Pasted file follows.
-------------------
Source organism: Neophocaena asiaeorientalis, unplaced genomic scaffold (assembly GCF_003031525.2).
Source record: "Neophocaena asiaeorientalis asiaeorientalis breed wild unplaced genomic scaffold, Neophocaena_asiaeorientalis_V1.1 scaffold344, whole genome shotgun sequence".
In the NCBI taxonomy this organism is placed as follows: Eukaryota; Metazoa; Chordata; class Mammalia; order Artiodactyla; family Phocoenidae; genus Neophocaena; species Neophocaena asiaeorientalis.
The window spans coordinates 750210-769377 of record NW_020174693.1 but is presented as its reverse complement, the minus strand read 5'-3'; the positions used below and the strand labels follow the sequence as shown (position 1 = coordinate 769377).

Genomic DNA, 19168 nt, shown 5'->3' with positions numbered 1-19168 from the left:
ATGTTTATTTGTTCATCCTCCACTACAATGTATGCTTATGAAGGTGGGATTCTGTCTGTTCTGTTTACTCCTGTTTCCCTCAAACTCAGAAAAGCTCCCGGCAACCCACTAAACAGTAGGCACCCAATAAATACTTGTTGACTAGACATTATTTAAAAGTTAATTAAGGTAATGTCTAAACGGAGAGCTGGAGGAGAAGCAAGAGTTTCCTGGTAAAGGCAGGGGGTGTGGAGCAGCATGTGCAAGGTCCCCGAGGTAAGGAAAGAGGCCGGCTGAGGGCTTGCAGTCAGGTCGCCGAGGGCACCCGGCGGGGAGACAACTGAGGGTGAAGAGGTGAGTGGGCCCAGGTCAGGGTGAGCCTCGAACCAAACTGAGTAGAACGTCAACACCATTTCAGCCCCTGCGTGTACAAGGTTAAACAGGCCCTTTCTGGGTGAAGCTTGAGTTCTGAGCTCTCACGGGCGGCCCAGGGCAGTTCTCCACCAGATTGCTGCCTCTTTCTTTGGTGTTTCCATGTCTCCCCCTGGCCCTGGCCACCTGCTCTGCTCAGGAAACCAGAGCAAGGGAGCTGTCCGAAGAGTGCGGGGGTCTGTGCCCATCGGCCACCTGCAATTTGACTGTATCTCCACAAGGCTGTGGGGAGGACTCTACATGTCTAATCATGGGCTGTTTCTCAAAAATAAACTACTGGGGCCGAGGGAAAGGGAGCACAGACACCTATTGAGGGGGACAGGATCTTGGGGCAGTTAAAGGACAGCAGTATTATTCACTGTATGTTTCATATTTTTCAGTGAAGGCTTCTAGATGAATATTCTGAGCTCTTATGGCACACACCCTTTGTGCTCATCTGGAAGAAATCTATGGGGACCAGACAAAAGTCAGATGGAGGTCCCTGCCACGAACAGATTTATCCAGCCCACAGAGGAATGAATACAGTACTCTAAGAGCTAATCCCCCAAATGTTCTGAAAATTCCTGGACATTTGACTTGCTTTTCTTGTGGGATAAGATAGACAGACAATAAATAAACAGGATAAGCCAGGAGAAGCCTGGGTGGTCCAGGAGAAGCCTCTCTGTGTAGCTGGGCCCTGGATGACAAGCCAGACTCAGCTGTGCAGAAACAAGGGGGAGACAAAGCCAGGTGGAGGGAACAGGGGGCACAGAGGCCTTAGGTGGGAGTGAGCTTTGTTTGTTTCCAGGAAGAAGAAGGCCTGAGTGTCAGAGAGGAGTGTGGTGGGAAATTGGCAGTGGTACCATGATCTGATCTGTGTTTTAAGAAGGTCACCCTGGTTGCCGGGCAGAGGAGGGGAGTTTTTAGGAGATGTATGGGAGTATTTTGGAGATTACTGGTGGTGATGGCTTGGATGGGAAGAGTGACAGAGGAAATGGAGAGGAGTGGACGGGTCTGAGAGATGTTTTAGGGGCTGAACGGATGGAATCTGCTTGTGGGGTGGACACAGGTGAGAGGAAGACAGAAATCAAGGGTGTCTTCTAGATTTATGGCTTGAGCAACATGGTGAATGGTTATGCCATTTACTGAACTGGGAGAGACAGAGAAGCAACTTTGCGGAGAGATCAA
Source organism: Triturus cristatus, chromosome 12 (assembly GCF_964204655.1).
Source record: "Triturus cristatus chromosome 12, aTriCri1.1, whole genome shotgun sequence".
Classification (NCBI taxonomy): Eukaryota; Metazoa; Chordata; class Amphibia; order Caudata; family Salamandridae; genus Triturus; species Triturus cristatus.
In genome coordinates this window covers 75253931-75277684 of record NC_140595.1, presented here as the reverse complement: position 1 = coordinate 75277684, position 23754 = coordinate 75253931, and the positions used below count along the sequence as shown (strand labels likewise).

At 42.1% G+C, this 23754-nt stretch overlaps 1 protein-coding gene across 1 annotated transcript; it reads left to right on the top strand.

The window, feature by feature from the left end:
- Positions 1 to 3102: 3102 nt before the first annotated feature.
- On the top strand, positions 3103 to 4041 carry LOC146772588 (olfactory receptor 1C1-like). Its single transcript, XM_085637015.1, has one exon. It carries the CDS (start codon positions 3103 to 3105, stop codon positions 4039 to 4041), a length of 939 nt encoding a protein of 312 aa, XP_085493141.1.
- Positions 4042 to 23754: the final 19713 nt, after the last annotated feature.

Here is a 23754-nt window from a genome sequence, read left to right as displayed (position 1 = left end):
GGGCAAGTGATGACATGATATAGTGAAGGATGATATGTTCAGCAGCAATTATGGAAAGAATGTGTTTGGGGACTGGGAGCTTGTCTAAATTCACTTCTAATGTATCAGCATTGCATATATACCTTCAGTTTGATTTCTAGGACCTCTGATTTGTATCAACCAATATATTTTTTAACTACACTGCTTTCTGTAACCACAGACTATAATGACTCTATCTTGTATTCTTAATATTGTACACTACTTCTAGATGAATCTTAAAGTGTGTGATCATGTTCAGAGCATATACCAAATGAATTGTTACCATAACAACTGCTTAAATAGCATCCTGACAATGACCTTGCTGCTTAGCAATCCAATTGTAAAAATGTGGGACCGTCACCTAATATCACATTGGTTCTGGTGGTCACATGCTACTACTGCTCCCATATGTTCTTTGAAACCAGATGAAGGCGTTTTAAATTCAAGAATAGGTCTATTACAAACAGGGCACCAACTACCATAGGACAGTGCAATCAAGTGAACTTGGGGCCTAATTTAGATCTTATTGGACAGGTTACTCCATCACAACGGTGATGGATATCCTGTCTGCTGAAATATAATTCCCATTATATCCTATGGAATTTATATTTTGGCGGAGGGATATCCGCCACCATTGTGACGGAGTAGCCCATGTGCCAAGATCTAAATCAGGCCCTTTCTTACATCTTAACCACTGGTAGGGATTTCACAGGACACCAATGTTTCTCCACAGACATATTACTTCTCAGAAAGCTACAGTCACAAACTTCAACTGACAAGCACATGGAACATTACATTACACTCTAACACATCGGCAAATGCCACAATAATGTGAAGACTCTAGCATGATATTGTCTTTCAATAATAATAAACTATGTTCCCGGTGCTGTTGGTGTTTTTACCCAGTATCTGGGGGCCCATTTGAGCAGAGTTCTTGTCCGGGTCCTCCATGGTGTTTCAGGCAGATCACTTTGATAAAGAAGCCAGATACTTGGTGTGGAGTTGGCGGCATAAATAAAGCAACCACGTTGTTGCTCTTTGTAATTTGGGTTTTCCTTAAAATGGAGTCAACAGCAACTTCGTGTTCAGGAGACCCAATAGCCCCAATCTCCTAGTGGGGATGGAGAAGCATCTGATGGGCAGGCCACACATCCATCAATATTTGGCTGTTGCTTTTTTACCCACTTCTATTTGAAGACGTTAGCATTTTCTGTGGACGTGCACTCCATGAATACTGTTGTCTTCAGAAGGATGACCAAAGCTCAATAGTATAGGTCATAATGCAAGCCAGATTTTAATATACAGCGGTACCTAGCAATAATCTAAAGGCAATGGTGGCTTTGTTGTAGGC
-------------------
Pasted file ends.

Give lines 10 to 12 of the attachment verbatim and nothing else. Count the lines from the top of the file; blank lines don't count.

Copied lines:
In genome coordinates this window covers 75253931-75277684 of record NC_140595.1, presented here as the reverse complement: position 1 = coordinate 75277684, position 23754 = coordinate 75253931, and the positions used below count along the sequence as shown (strand labels likewise).

At 42.1% G+C, this 23754-nt stretch overlaps 1 protein-coding gene across 1 annotated transcript; it reads left to right on the top strand.

The window, feature by feature from the left end: